What if you could go somewhere so dark that you could actually observe distant planets, far-off galaxies, and countless stars through your telescope? What if you could stand in a place and instantly have an expansive celestial blanket engulf you? Well you can do just that at Pickett CCC Memorial State Park. Located north of Crossville, Tennessee, this park is one of the best destinations in the Southeast to view the night sky.
While one can find this type of night sky visibility in places out West, it’s hard to find deep darkness this close to Nashville, Knoxville and Lexington. The park, along with an adjacent state natural area, gained International Dark Sky Association Silver-tier recognition in 2015. They worked with local communities and governments, as well as park facilities, to actually limit the amount of light the area emits at night. This keeps the light pollution down and makes it possible to see deep into the night sky. On July 15, the park is hosting a Star Party at 9:30 PM Central Time. Scientists and astronomers will set up in the field at Pogue Creek Canyon State Natural Area and give visitors the opportunity to view a variety of celestial bodies.
Visitors to Pickett CCC Memorial State Park can enjoy camping and cabin accommodations and some of the most unique hiking in Tennessee. The park’s trails will lead visitors through areas of diverse plant life, towering rock faces, natural bridges, waterfalls and expansive overlooks.
7. SEE “LIBERTY!” AT SYCAMORE SHOALS
Sycamore Shoals State Historic Park protects the site of several important historic events that occurred during the 1700s. The museum and replica fort tell the story of Tennesseans who settled here and the important role they played in American history and the Revolutionary War. Walking into the re-creation of Fort Watauga guarantees some surprises, coupled with audio stories and sounds shared along the journey.
One of the best ways to experience Sycamore Shoals and its rich history is through the annual outdoor theatrical performance, “Liberty!”. Come see the story of the Revolution as told by the Overmountain Men: colonists who defied British law and settled on Cherokee lands. These settlers formed an independent government, made treaties with the Cherokee, defended their homes, and fought a British army at the epic battle of King’s Mountain. The play runs every Thursday, Friday and Saturday from July 13 – July 29.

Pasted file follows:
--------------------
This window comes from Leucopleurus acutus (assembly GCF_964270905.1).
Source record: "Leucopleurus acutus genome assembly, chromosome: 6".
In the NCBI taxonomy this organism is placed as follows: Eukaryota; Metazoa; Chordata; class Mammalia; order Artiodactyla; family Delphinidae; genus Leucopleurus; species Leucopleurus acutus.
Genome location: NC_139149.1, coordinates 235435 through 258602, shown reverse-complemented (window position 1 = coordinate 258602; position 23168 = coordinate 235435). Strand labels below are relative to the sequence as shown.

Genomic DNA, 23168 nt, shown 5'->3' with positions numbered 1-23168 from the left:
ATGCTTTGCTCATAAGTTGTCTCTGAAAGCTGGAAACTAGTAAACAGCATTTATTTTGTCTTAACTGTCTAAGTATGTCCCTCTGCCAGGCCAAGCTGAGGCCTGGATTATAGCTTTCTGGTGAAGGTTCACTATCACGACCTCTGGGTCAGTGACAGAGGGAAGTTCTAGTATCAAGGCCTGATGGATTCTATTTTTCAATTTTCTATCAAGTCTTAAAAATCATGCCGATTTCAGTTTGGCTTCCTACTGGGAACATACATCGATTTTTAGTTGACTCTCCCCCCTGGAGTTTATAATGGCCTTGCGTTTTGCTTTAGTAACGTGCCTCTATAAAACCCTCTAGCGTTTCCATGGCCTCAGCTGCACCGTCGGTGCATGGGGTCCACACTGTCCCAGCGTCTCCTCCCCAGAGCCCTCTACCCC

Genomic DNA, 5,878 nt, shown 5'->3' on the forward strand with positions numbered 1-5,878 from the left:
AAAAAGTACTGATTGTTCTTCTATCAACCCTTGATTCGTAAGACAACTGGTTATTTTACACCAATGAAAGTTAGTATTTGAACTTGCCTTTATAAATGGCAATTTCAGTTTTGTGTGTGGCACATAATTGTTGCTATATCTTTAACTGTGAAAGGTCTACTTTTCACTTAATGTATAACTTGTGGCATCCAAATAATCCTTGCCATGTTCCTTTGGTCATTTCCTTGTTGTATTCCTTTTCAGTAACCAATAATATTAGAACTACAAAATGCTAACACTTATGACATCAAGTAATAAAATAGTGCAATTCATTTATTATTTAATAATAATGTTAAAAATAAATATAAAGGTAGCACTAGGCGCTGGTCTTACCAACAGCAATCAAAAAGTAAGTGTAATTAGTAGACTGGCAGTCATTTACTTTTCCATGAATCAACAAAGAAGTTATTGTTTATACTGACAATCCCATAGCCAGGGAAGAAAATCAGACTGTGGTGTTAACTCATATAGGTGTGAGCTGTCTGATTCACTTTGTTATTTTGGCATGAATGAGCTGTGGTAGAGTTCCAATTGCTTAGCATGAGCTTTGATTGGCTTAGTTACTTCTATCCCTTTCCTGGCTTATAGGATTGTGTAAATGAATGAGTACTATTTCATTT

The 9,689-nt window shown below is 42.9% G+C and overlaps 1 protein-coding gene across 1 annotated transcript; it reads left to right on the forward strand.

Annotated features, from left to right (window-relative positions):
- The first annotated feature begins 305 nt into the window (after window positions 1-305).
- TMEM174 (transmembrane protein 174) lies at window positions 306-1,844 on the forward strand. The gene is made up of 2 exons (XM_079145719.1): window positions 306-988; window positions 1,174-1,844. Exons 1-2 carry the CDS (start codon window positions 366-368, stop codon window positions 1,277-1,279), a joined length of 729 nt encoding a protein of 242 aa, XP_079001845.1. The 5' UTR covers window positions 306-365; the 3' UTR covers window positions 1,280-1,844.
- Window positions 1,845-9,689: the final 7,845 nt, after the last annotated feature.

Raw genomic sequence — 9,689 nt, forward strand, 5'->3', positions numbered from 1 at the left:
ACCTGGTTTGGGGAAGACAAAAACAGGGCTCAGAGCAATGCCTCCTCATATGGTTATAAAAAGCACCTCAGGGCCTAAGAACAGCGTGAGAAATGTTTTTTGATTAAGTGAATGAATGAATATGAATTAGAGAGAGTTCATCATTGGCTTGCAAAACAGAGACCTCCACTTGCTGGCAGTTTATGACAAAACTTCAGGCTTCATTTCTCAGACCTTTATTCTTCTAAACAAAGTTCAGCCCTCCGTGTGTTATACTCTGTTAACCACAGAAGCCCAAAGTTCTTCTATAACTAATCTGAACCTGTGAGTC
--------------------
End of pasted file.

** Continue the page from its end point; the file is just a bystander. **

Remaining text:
8. VISIT THE MILLER FARMSTEAD AT ROAN MOUNTAIN
While you’re in upper East Tennessee visiting Sycamore Shoals, you should definitely make a trip to Roan Mountain State Park. The park is one of the most beautiful locations you will find in Tennessee. It sits at the base of Roan Mountain, the top of which is famous for its access to the Appalachian Trail. Visitors can ascend the road to Carver’s Gap and step right on to the famed foot path.
One of the culturally significant pieces at Roan Mountain State Park is the Miller Farmstead. The farmstead was added to the National Register of Historic Places in 2014 due to its role in preserving the history of Appalachian agriculture and settlement. The property remains relatively unchanged from its early 1900s design and provides a glimpse into the hardy and self-sufficient lifestyles of our mountain ancestors.
In addition to all of the hiking at the top of the mountain, Roan Mountain State Park offers 12 miles of hiking trails and 2.25 miles of mountain bike trails ranging from easy to strenuous.
Overnight visitors will enjoy the campgrounds and rustic cabins. Each cabin has a front porch with rocking chairs, fully outfitted kitchen, full bath, wood burning stove and gas/electric heat. Each campsite has a grill and picnic table and is located near a bathhouse with hot showers. Visitors should check out the park office and gift shop. It’s one of our more unique buildings and a great place to get information about all there is to do at the park.
9. NATURE CENTER AT CEDARS OF LEBANON
The Nature Center at Cedars of Lebanon State Park is a great place to take kids to beat the heat and learn about the ecological and cultural significance of the park. A volunteer runs the center, so call the park to make sure it’s open before you head out. The butterfly garden and Jackson Cave are located behind the center and are also worth checking out.
The park offers hiking, disc golf, and an Olympic-size public swimming pool. There is a $5 fee for the pool for ages two and older, but admission is half price for camper and cabin guests. The park has ten cabins available for rent along with 87 campsites. More information about the park is available online or by stopping into the park office and gift shop onsite.
10. INTERPRETIVE CENTER AT DAVID CROCKETT
In 1817, at the age of 31, David Crockett moved to Lawrence County and served as the justice of the peace, a colonel in the militia, and as a state representative. Along the banks of Shoal Creek, in what is now his namesake state park, he established a diversified industry consisting of a powdermill, gristmill, and distillery. Today, David Crockett State Park’s interpretive museum honors the stories and the legends surrounding the famous Tennessean. The museum is staffed during the summer months and includes exhibits depicting Crockett’s life in Lawrence County.
Visitors to the park can also enjoy biking, hiking, swimming and boating. David Crockett State Park has campground and cabin rentals for those who want a scenic getaway. It is especially convenient for visitors from northern Alabama cities like Florence, Decatur and Huntsville.